UC10805

    Objects such as this are important when it comes to understanding Predynastic Egypt, as they represent technology that has not survived in the archaeological record. Despite the important economic and symbolic role that boats are thought to have played in the Predynastic, no complete vessels have been found and archaeologists must instead rely on the art of the period to learn about their construction, size and function. This object and others like it also played a pivotal role in the heated debates between Petrie and his contemporaries as they discussed what exactly was being depicted in the decorated pottery of the era.

    The model is striking in its similarity to the shape of modern-day boats and the simple painted line decorations may hold clues as to how the boat was constructed. The narrow vertical lines on the sides of the object may be interpreted as lashing, with bundles of reeds or perhaps even wood forming longitudinal ribs to form a small canoe-type vessel. In addition to functional canoe vessels which may have been used for fishing or transport along the Nile, large watercraft with rows of oars are believed to have played an important symbolic and religious role in Predynastic Egypt.

    Vessel decorated with a boat motif (British Museum EA30920)

    Boats are a common motif on decorated pottery, however these illustrations are abstract in nature and in the 1890s there was some dispute over what exactly they represented. It was Flinders Petrie who first interpreted the decoration on Predynastic Egyptian ceramics as a ‘galley’ in the mid-1890s, Cecil Torr however proposed that the illustrations represented enclosures with two towers at the entrance. Model boats such as this example were used to dismiss these claims, as Petrie remained absolute in his interpretation of the motif as a boat and his assertion that vessels played an important symbolic role in early Egypt.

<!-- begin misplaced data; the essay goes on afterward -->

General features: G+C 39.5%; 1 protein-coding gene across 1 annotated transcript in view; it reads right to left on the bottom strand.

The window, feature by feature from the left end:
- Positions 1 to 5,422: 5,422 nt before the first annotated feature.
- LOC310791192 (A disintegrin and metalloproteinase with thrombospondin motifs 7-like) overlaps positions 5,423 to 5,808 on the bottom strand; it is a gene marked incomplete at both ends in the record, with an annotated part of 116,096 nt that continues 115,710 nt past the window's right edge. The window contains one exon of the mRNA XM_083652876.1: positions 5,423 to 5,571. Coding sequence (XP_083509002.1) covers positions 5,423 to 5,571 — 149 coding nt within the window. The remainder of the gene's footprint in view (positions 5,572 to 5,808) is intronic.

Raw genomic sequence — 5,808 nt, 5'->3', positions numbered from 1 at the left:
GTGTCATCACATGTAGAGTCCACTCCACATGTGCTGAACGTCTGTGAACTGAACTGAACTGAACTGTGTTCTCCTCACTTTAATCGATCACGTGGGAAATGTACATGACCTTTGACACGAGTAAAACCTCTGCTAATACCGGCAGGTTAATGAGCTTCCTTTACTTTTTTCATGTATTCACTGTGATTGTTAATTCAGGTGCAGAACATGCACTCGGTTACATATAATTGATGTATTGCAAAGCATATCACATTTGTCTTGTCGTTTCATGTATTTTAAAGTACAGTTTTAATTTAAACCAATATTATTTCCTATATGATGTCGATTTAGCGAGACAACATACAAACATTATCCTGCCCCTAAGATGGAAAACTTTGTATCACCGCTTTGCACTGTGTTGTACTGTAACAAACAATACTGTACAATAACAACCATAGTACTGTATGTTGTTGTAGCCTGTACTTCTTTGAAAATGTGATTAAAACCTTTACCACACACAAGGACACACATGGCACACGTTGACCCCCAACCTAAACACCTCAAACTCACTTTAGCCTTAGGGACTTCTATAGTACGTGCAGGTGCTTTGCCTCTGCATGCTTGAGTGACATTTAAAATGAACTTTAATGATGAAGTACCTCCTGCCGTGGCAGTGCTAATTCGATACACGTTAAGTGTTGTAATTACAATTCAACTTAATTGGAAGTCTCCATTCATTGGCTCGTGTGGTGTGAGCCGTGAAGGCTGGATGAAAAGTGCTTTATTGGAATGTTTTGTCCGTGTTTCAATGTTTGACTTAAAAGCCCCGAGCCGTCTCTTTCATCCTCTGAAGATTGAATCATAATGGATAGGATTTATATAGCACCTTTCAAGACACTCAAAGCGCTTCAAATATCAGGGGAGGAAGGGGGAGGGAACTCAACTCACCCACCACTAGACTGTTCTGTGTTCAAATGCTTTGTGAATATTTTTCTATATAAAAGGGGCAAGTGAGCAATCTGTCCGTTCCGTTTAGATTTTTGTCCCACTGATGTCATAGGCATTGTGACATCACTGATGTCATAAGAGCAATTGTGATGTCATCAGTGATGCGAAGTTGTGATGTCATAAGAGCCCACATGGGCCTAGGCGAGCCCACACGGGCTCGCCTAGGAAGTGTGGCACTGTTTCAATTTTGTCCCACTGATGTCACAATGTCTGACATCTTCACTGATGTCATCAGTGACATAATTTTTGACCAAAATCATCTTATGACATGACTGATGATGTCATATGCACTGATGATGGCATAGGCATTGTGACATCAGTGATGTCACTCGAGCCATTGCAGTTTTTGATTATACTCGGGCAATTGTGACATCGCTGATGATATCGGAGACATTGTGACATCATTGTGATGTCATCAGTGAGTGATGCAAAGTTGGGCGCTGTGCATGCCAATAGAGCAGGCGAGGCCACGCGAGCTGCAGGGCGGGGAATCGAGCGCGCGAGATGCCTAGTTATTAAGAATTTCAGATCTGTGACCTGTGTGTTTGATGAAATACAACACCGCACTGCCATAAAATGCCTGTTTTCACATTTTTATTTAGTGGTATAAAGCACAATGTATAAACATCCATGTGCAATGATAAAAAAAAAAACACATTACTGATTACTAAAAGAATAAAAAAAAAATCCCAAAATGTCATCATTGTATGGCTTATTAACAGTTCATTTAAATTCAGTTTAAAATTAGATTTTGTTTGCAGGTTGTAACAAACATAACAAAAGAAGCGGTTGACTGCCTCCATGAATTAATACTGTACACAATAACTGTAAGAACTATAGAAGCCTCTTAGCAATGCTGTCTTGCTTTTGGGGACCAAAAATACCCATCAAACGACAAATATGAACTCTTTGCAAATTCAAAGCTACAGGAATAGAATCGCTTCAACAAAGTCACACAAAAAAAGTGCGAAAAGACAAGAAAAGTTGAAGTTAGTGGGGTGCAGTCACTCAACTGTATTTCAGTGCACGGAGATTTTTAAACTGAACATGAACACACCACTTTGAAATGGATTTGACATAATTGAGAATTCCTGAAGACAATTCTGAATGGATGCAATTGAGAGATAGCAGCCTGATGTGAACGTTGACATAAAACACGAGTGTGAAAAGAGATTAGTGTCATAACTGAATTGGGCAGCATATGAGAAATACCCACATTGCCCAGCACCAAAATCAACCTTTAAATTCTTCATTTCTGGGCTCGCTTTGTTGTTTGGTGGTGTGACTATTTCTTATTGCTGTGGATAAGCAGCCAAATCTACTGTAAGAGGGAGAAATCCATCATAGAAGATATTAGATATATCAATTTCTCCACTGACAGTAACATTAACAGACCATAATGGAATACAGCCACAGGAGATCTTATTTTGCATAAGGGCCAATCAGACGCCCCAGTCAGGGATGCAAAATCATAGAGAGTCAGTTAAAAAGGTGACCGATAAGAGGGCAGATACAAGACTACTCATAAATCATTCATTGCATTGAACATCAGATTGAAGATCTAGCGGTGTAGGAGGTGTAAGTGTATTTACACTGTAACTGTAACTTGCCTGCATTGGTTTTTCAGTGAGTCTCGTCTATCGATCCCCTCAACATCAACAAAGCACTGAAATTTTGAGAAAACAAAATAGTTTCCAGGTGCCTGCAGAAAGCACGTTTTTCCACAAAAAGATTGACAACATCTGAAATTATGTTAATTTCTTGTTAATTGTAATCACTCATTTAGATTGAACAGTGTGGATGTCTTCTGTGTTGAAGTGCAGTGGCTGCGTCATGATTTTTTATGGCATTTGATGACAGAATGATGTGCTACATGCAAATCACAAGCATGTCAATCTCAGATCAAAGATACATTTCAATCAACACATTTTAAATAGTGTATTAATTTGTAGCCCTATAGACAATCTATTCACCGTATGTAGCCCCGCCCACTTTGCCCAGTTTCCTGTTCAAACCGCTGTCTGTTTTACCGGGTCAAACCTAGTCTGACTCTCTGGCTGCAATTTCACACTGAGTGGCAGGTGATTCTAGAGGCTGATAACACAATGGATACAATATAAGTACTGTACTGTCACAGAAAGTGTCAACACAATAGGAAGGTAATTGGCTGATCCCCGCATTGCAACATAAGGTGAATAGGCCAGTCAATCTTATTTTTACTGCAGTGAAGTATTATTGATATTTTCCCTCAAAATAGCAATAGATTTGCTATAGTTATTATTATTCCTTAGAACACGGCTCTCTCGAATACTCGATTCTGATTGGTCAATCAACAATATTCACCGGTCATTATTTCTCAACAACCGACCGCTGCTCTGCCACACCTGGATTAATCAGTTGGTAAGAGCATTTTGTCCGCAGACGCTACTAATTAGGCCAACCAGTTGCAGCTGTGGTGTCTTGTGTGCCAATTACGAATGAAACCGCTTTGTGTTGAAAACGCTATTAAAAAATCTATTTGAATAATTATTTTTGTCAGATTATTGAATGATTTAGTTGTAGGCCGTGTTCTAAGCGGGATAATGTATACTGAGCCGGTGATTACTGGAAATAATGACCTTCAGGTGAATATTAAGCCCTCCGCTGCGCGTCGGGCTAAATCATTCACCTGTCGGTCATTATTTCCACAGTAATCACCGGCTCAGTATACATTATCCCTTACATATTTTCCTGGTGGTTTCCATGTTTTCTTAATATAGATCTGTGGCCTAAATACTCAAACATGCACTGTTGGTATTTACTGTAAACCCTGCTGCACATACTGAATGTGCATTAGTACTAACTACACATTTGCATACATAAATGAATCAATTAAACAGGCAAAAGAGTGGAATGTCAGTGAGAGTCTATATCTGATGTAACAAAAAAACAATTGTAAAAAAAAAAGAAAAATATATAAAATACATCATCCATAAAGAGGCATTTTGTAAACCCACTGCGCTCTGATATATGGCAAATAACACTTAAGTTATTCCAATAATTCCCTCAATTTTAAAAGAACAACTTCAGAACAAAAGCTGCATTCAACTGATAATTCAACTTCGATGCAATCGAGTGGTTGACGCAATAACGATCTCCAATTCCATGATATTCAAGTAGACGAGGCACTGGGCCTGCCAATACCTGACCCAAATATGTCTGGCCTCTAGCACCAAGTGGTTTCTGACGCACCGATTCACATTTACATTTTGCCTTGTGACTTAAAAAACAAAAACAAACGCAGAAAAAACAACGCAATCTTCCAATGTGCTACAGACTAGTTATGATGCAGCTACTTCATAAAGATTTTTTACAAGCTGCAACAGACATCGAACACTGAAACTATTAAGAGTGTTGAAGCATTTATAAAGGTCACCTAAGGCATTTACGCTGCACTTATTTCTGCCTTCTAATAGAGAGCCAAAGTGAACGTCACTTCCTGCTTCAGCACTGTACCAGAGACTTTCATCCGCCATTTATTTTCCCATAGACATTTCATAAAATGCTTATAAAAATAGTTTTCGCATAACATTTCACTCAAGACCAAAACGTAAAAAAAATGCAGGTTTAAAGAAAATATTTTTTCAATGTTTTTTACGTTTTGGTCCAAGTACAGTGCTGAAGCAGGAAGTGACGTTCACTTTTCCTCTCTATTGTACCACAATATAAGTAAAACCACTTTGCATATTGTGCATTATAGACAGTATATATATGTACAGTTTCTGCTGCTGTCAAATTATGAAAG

The exact purpose of the model boat remains unclear and it may have had a decorative, functional or symbolic purpose or perhaps may even have been a child’s toy. The model boat clearly depicts a very different type of vessel from those commonly depicted and associated with Predynastic Egypt and offers a unique insight into more functional boats used by ancient people.

    Olivia was an MA student in the Institute of Archaeology, UCL from 2017-2018

    Further Reading

    Petrie, W. M. F. 1920. Prehistoric Egypt. London: Bernard Quaritch.

    Petrie, W. M. F. Corpus of Prehistoric Pottery and Palettes. pl. XXXVII, D 81D. London: Bernard Quaritch.

    Uildrinks, M. 2018. Building a Predynastic: The Construction of Predynastic Galleys. Journal of Ancient Egyptian Interconnections. Vol. 17. Pp. 156-172.

     

    Object of the Week 364: Cast of rickets

    By Nina Pearlman, on 25 October 2018

    Dr Nina Pearlman is Head of UCL Art Collections and curator of  Disrupters and Innovators: Journeys in gender equality at UCL (UCL Octagon Gallery till February 2019)